Rail franchise on right track
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West Coast Main Line
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Rail franchise on right track
type Press release
6 December 2012
The Scottish Government has announced a package of measures to protect Scottish rail service refranchising from the fall-out of Westminster’s West Coast Mainline “debacle”.
Transport Minister Keith Brown set out in Parliament a robust procurement process to further secure the refranchising programme and made a series of positive announcements on rail fares and services.
While the ScotRail franchising system is already sound, the current franchise will continue until 31 March 2015 to allow time to process the results of Westminster’s Brown Review and Laidlaw Inquiry into the collapse of the West Coast Mainline franchise contest earlier this year.
Mr Brown said:
“The Laidlaw Inquiry has concluded and has made clear that there was an accumulation of errors caused by factors including inadequate planning and preparation, a complex organisational structure and a weak governance and quality assurance framework. I fully expect the DfT to be revising its internal structure and processes in the light of the report.
“We are clearly in a better place. I am comforted that the processes and planning adopted within Transport Scotland adequately address the issues raised by the Laidlaw Inquiry. However, we are not complacent and we are reviewing the findings to glean where we can make improvements.
“While the Brown Review has a wider remit, it is still too restrictive. I would have preferred a remit that looked more fundamentally at the current privatised model and considered whether this was still fit for purpose. However, as I have said previously I await the conclusions of the Brown Review with interest and stand ready to respond appropriately to any conclusions relevant to our processes. And should its findings give me cause to change our procedures then changes will be made. It is imperative that we absorb lessons learned.
“The sleeper franchise is likely to be a contract in excess of £200 million. A sizeable sum. But that is dwarfed by a ten year ScotRail franchise, which may be in excess of £2.5 billion.
“These sums necessitate a cautious, prudent approach. We will not be rushed. We will not be hasty. And there will be no risky short cuts in terms of franchising in Scotland.
“I have decided that it will be sensible to plan for the franchise hand-over? at the end of the 2014/15 financial year on 31 March 2015.
“This date also enables First ScotRail to focus on addressing the demands in the run up to the busy Christmas period. Importantly, it also ensures that a handover does not occur in the midst of, potentially, the worst of winter weather.
“We have seen, all too recently, the consequences of not getting rail procurement right.”
Two separate procurement exercises will now be run in a phased approach – one for the main ScotRail franchise and another for the Caledonian Sleeper contract.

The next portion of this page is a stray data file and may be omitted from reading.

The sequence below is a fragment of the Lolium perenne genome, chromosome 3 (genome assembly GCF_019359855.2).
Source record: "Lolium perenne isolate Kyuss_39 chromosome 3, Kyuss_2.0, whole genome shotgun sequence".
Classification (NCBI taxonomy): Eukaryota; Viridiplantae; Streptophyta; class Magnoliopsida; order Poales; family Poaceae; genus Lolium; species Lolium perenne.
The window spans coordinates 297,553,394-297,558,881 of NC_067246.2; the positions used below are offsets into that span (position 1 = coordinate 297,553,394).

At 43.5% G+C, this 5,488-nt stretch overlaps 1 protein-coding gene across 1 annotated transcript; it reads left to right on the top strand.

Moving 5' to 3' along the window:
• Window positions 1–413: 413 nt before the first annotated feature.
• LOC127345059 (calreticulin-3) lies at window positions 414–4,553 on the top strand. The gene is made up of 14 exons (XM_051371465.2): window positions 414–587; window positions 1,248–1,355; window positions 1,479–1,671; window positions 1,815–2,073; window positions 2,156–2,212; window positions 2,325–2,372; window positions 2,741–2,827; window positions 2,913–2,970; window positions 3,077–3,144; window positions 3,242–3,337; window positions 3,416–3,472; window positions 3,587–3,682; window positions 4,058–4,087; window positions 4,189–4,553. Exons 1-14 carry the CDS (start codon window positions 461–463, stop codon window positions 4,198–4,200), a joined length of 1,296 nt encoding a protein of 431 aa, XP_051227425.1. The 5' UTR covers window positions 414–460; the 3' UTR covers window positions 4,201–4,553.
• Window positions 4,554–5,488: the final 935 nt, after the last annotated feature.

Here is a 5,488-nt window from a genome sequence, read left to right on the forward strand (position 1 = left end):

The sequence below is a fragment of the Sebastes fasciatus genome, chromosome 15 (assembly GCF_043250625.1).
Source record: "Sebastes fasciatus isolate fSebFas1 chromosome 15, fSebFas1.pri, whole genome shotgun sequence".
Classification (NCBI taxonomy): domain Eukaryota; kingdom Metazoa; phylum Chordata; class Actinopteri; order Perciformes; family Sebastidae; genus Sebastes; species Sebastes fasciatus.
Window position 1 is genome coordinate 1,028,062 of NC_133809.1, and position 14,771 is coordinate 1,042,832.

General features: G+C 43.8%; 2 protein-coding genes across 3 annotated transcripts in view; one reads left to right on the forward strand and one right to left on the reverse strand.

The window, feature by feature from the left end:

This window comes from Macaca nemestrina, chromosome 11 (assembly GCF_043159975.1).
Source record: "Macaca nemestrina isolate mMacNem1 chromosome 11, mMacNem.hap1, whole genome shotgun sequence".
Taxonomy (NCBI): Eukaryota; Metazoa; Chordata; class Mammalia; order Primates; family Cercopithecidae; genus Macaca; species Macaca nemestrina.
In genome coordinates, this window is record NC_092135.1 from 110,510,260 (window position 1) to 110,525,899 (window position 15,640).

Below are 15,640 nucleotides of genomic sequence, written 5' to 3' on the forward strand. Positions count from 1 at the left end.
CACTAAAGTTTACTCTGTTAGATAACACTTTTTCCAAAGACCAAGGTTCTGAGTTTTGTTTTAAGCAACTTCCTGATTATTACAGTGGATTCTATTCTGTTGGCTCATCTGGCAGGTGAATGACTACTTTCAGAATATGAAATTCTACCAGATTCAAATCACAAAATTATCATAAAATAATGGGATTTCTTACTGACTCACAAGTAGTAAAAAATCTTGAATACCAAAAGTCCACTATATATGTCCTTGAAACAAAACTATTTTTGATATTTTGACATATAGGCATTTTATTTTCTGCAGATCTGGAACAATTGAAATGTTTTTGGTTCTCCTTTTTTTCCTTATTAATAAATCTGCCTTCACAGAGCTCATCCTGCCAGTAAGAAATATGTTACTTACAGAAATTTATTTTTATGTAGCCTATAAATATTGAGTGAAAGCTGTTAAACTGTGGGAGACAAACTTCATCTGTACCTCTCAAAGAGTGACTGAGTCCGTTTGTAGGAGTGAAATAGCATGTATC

The competition for the Sleeper franchise will be launched in spring 2013 with the ScotRail contest following in the summer.
Mr Brown also revealed immediate good news on fares and extra train services introduced for a number of Scotland’s towns and cities to attract more people onto the railways and off the roads.
“I am pleased to advise that I have successfully negotiated an early fares cap with First ScotRail. I can confirm that peak fares will be capped in January 2014 and 2015 to RPI, delivering benefits two years earlier at no additional cost to the franchise subsidy.
“In the coming years we have substantial plans, particularly, to improve links between our city regions. Our infrastructure proposals between Edinburgh and Glasgow, between Aberdeen and Inverness, between Inverness and the central belt and between Aberdeen and the central belt underline that commitment.
“However, I also recognise that there is more that we should be doing within our regions and I will be sharing details as they are confirmed over the coming months.”
Speaking after his statement, Mr Brown added:
“We have decided to use part of the seven month contingency built into the existing franchise to allow us to factor in any lessons arising from UK Government commissioned reviews into the debacle, but also give the industry certainty and enhance the value of our franchises.”
Steve Montgomery, ScotRail managing director, said: “The franchise extension delivers welcome benefits for our customers.
“It will bring reduced fares in real terms for passengers, and more – and earlier – investment in extra services across the central belt and the north of Scotland.
“It will also create more jobs, including drivers and on-train staff, as we continue to go above and beyond franchise commitments to improve Scotland’s railway.”
He added: “I welcome the decision. It allows us to connect even more communities and further contribute to the economic, social and environmental well-being of Scotland at a time when more people are choosing rail.”
Railhub Archive ::: 2012-12-06 TSC-001